I saw the Muse, dancing in the fountain at the park across the street! Maybe she will come upstairs soon.
Archive for August, 2010
I’ve been busy the last week or so moving into my new studio. I don’t have photos of my space yet, but here are some photos of the exterior and building.
The building is in the downtown district and was constructed in 1902 in a Sullivanesque style.
The muse hasn’t visited me here yet. I think she is waiting for the design wall to be installed.
For this quilt top I am quilting dot-to-dot; following the dots printed on the top. It is a nice design that compliments the cross stitch design. Where I can, I am adapting the designs to be done in a continuous line, such as the design below. Some of the areas though cannot be adapted so I am doing a lot of knotting and burying. It will be worth it though.
And as a side note, I will be off line for a week or two but I will be back! See you then.
A friend of mine on Facebook posed the question, “Is it accurate that “crazy quilts” were maps for the Underground Railroad?”
That is a very interesting- to me fascinating- question. Unfortunately, there is no absolute answer. In asking the question you open a quite a controversy.
Supporters claim that quilts were hung out on clothes lines, fence lines or window sills. To the casual passerby these were simply bedding airing in the sunshine. To the escaping slaves traveling the Underground Railroad the quilt patterns in the quilts were signals and codes telling the slaves needed information such as, “This is a safe house,” “search party in the area,” “change your clothes,” “food,” and “travel this direction.” These stories and codes were handed down verbally, parents to children, under strict secrecy because their freedom, indeed their very survival, depended on the secrecy.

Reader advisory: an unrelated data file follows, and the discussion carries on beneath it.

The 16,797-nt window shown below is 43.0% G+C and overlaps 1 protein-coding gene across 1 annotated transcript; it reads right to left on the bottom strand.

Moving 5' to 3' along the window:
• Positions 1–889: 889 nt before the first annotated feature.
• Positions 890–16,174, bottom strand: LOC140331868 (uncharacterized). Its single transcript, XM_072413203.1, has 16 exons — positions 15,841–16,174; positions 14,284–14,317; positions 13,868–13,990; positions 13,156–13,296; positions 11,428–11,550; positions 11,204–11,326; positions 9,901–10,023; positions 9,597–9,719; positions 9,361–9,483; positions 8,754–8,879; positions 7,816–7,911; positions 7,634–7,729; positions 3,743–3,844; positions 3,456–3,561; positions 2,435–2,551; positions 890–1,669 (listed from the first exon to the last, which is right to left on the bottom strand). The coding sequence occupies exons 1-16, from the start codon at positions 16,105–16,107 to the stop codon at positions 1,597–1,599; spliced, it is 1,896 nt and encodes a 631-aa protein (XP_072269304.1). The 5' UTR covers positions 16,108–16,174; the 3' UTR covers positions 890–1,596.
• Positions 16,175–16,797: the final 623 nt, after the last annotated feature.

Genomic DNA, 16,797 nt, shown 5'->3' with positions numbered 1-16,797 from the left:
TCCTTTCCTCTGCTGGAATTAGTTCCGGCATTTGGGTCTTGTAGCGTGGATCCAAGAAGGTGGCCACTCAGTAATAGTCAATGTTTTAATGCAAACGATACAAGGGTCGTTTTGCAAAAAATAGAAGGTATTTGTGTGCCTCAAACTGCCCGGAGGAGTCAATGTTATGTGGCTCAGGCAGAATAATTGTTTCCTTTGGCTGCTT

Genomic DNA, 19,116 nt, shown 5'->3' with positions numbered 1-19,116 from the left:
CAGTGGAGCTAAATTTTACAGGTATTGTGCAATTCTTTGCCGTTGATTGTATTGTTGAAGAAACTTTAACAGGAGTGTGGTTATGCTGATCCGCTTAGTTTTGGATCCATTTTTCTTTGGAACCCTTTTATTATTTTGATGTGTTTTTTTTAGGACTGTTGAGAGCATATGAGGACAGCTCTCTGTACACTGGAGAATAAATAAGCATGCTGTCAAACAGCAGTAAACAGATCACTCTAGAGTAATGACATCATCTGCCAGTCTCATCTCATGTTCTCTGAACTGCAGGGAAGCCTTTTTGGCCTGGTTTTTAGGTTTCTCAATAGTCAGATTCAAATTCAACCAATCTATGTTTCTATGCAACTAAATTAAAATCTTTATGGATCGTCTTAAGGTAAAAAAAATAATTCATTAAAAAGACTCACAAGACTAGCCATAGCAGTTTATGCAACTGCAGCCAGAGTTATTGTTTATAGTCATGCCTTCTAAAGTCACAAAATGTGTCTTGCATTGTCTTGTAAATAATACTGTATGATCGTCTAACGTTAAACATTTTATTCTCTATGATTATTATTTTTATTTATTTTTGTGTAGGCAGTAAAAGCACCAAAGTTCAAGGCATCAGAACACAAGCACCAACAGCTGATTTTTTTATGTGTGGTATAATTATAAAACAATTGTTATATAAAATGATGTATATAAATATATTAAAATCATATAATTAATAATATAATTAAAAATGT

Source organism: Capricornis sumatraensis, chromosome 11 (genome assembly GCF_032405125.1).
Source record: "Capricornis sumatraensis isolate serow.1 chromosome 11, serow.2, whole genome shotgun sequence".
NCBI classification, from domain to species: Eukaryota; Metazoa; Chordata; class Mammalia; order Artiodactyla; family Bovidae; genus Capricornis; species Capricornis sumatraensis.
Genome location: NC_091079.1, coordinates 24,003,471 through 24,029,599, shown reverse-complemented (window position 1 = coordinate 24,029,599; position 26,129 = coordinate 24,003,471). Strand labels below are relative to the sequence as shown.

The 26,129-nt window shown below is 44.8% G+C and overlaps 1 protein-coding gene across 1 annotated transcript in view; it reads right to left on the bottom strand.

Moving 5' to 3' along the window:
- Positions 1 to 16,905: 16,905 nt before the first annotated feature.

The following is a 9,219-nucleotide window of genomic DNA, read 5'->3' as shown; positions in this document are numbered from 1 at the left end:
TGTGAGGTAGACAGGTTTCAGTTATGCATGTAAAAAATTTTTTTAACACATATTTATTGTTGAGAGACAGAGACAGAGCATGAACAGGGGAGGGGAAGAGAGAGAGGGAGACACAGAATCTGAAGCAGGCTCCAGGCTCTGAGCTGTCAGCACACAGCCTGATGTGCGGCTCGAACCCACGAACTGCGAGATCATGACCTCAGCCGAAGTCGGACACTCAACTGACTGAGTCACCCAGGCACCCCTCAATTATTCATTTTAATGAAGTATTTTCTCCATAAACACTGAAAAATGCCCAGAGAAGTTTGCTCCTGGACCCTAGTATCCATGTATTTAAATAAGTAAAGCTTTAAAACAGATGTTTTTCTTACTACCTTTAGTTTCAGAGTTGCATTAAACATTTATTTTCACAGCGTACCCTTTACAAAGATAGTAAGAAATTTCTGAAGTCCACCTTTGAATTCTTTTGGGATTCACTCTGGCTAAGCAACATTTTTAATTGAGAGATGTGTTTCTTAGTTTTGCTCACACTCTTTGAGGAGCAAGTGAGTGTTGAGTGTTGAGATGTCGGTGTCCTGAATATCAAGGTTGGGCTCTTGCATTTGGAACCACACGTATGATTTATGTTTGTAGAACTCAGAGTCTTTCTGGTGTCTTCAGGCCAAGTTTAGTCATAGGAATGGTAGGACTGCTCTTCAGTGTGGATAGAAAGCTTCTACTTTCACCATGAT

Opponents claim the story has been fabricated by a few entrepreneurs looking to cash in on the explosion of interest in African-American quilts in the 1980’s. Many of the quilt patterns claimed to be used in the Underground Railroad Quilts have not been documented as being used before the 20th Century. There is no written evidence from the Civil War era to support the claims that quilts were used in this way. And quilt codes are not mentioned in the 19th century slave narratives or 1930s oral testimonies of former slaves.
I doubt that we will ever have an absolute answer. Myself, I am riding the fence. I think that it may have been done but not on a widespread basis. If it had been done on a widespread basis it seems to me that someone somewhere would have written about it. Women throughout the years have always written extensively about their quilts in their diaries. Maybe some day just such a diary will be found to support the claims. I would like that very much as it does make for a very romantic story.
Here are links to sites from which I gleaned information and do provide additional information if you are interested: